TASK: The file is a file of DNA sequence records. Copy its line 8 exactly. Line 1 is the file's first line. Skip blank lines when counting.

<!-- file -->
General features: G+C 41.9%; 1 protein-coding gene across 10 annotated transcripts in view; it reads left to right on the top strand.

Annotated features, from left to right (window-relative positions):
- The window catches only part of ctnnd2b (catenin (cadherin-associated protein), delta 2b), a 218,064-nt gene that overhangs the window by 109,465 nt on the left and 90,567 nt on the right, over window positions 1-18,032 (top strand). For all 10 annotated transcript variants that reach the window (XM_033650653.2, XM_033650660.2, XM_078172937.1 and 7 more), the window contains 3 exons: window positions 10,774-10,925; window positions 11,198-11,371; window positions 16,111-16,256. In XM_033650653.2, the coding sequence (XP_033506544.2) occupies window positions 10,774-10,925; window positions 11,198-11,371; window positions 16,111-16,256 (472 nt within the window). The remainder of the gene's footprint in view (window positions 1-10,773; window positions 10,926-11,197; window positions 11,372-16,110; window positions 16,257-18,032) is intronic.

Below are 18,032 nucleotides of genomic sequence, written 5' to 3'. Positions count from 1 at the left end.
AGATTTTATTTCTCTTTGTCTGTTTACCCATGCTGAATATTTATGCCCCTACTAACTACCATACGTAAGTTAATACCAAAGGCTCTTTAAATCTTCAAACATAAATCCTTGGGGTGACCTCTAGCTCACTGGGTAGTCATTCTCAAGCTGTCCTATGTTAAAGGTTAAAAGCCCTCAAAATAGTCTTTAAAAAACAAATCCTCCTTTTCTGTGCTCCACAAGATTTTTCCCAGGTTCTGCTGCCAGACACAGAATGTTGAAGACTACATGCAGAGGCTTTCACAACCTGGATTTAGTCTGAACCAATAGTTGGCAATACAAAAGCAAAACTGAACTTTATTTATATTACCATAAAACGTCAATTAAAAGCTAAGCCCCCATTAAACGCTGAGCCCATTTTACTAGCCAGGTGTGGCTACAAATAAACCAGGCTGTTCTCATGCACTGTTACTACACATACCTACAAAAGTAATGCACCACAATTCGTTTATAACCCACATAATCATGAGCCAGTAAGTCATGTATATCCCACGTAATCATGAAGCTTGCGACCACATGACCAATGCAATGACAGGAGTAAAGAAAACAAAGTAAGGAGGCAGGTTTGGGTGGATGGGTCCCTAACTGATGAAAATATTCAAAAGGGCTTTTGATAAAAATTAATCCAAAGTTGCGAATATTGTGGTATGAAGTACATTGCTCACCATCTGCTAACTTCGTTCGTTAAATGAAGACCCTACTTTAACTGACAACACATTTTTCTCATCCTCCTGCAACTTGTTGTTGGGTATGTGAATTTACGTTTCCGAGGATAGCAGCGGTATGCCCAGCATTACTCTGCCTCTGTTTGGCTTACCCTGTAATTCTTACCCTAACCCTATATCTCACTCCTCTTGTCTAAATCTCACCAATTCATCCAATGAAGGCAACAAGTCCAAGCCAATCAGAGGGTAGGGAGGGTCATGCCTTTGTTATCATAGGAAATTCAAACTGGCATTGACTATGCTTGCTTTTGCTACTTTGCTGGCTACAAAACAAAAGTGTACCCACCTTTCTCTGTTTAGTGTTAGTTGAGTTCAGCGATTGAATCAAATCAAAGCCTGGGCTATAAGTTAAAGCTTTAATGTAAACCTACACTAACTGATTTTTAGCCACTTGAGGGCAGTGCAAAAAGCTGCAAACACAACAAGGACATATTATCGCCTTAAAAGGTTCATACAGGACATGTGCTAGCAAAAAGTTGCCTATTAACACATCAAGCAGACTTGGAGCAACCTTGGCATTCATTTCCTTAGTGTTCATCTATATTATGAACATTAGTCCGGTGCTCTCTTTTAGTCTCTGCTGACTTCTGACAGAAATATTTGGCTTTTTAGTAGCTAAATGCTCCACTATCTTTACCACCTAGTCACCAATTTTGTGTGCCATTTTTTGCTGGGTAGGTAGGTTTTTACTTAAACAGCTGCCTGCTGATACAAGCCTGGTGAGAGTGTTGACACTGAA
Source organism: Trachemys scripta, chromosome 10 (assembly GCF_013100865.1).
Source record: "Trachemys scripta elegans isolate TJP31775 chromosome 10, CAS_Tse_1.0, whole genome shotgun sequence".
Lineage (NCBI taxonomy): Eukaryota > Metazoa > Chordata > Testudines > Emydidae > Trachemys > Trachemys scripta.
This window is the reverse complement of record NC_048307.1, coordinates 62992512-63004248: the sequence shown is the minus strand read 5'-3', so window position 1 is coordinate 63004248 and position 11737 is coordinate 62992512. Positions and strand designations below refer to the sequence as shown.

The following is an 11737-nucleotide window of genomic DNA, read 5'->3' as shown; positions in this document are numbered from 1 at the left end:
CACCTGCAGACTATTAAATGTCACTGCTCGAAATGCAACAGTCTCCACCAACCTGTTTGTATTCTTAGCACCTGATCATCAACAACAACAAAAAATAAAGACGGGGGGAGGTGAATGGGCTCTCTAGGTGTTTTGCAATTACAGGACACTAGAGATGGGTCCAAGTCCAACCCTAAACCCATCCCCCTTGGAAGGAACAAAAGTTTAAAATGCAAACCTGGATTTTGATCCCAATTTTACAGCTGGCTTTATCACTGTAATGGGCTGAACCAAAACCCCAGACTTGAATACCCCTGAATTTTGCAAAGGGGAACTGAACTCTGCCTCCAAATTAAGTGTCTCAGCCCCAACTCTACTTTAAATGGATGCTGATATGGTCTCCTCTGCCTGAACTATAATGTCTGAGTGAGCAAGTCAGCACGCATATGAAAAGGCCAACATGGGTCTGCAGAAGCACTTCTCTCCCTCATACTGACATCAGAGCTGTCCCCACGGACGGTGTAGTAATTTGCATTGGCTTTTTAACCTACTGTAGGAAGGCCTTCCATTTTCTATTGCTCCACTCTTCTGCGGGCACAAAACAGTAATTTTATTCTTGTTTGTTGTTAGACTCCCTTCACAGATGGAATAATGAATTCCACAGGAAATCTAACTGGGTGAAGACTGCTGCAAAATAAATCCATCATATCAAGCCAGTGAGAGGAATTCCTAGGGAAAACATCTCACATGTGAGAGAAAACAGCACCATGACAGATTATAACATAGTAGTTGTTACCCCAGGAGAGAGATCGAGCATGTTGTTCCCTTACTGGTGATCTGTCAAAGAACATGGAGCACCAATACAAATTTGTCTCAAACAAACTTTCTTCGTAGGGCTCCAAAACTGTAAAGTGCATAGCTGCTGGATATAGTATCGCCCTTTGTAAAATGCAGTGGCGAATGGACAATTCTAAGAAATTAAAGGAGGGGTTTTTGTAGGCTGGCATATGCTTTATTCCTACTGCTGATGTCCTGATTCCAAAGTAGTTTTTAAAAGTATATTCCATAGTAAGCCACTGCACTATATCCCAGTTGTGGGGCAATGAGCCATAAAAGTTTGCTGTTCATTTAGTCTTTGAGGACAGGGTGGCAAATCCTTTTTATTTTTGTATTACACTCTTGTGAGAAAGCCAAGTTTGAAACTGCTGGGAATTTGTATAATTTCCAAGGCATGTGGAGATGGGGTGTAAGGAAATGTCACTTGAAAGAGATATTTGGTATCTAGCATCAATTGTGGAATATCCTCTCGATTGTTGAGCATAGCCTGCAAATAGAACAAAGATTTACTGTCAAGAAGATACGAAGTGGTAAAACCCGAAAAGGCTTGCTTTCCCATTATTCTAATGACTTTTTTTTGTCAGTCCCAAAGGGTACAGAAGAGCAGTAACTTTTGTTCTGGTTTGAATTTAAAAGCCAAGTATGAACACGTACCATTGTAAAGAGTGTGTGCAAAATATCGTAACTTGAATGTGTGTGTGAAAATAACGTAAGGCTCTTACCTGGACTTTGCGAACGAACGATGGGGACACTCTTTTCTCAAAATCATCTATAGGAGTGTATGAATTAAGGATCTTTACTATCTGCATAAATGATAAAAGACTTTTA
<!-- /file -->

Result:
Lineage (NCBI taxonomy): Eukaryota > Metazoa > Chordata > Testudines > Emydidae > Trachemys > Trachemys scripta.